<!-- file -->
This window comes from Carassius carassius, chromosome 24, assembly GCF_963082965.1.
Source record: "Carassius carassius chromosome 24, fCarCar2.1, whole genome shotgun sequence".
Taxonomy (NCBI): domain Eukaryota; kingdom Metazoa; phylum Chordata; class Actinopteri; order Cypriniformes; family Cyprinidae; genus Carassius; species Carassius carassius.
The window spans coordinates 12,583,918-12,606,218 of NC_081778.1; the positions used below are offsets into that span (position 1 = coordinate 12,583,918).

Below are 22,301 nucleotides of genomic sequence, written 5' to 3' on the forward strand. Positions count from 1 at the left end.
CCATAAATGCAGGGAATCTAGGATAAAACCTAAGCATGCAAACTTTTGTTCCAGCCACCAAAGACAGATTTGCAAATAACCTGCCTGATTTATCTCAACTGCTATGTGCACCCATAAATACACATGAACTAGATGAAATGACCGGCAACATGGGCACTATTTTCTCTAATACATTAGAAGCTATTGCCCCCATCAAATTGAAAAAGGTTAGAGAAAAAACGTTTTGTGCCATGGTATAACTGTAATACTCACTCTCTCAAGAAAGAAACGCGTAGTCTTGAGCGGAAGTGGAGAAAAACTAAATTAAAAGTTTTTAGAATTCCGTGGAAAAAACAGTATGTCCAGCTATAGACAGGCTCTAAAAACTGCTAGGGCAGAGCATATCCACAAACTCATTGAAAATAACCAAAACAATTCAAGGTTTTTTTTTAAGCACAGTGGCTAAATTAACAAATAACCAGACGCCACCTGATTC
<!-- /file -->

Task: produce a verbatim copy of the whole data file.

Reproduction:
This window comes from Carassius carassius, chromosome 24, assembly GCF_963082965.1.
Source record: "Carassius carassius chromosome 24, fCarCar2.1, whole genome shotgun sequence".
Taxonomy (NCBI): domain Eukaryota; kingdom Metazoa; phylum Chordata; class Actinopteri; order Cypriniformes; family Cyprinidae; genus Carassius; species Carassius carassius.
The window spans coordinates 12,583,918-12,606,218 of NC_081778.1; the positions used below are offsets into that span (position 1 = coordinate 12,583,918).

Below are 22,301 nucleotides of genomic sequence, written 5' to 3' on the forward strand. Positions count from 1 at the left end.
CCATAAATGCAGGGAATCTAGGATAAAACCTAAGCATGCAAACTTTTGTTCCAGCCACCAAAGACAGATTTGCAAATAACCTGCCTGATTTATCTCAACTGCTATGTGCACCCATAAATACACATGAACTAGATGAAATGACCGGCAACATGGGCACTATTTTCTCTAATACATTAGAAGCTATTGCCCCCATCAAATTGAAAAAGGTTAGAGAAAAAACGTTTTGTGCCATGGTATAACTGTAATACTCACTCTCTCAAGAAAGAAACGCGTAGTCTTGAGCGGAAGTGGAGAAAAACTAAATTAAAAGTTTTTAGAATTCCGTGGAAAAAACAGTATGTCCAGCTATAGACAGGCTCTAAAAACTGCTAGGGCAGAGCATATCCACAAACTCATTGAAAATAACCAAAACAATTCAAGGTTTTTTTTTAAGCACAGTGGCTAAATTAACAAATAACCAGACGCCACCTGATTC